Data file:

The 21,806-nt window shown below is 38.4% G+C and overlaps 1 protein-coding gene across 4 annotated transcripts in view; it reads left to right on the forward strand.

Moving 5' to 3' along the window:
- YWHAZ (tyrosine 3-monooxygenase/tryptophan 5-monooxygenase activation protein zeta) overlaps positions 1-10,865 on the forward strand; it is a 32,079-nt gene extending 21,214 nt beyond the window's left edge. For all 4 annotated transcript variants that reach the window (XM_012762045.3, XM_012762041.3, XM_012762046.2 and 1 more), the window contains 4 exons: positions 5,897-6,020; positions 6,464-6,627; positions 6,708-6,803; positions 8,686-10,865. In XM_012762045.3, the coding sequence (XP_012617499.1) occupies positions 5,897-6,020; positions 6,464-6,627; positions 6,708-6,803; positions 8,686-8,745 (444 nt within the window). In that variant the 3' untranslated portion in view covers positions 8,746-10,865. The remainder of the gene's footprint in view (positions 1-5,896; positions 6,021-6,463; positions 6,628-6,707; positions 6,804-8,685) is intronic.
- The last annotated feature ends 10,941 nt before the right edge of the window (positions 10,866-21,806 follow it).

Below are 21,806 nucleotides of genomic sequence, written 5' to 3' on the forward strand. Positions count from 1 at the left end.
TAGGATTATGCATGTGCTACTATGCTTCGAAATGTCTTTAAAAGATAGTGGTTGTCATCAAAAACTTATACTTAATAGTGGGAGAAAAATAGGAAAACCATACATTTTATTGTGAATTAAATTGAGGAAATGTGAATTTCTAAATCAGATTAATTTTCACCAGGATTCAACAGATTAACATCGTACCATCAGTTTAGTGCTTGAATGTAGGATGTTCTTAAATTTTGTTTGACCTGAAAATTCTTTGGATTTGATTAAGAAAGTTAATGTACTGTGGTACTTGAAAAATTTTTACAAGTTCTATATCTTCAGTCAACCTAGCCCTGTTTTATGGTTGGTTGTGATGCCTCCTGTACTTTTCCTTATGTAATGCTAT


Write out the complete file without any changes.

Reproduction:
The 21,806-nt window shown below is 38.4% G+C and overlaps 1 protein-coding gene across 4 annotated transcripts in view; it reads left to right on the forward strand.

Moving 5' to 3' along the window:
- YWHAZ (tyrosine 3-monooxygenase/tryptophan 5-monooxygenase activation protein zeta) overlaps positions 1-10,865 on the forward strand; it is a 32,079-nt gene extending 21,214 nt beyond the window's left edge. For all 4 annotated transcript variants that reach the window (XM_012762045.3, XM_012762041.3, XM_012762046.2 and 1 more), the window contains 4 exons: positions 5,897-6,020; positions 6,464-6,627; positions 6,708-6,803; positions 8,686-10,865. In XM_012762045.3, the coding sequence (XP_012617499.1) occupies positions 5,897-6,020; positions 6,464-6,627; positions 6,708-6,803; positions 8,686-8,745 (444 nt within the window). In that variant the 3' untranslated portion in view covers positions 8,746-10,865. The remainder of the gene's footprint in view (positions 1-5,896; positions 6,021-6,463; positions 6,628-6,707; positions 6,804-8,685) is intronic.
- The last annotated feature ends 10,941 nt before the right edge of the window (positions 10,866-21,806 follow it).

Below are 21,806 nucleotides of genomic sequence, written 5' to 3' on the forward strand. Positions count from 1 at the left end.
TAGGATTATGCATGTGCTACTATGCTTCGAAATGTCTTTAAAAGATAGTGGTTGTCATCAAAAACTTATACTTAATAGTGGGAGAAAAATAGGAAAACCATACATTTTATTGTGAATTAAATTGAGGAAATGTGAATTTCTAAATCAGATTAATTTTCACCAGGATTCAACAGATTAACATCGTACCATCAGTTTAGTGCTTGAATGTAGGATGTTCTTAAATTTTGTTTGACCTGAAAATTCTTTGGATTTGATTAAGAAAGTTAATGTACTGTGGTACTTGAAAAATTTTTACAAGTTCTATATCTTCAGTCAACCTAGCCCTGTTTTATGGTTGGTTGTGATGCCTCCTGTACTTTTCCTTATGTAATGCTAT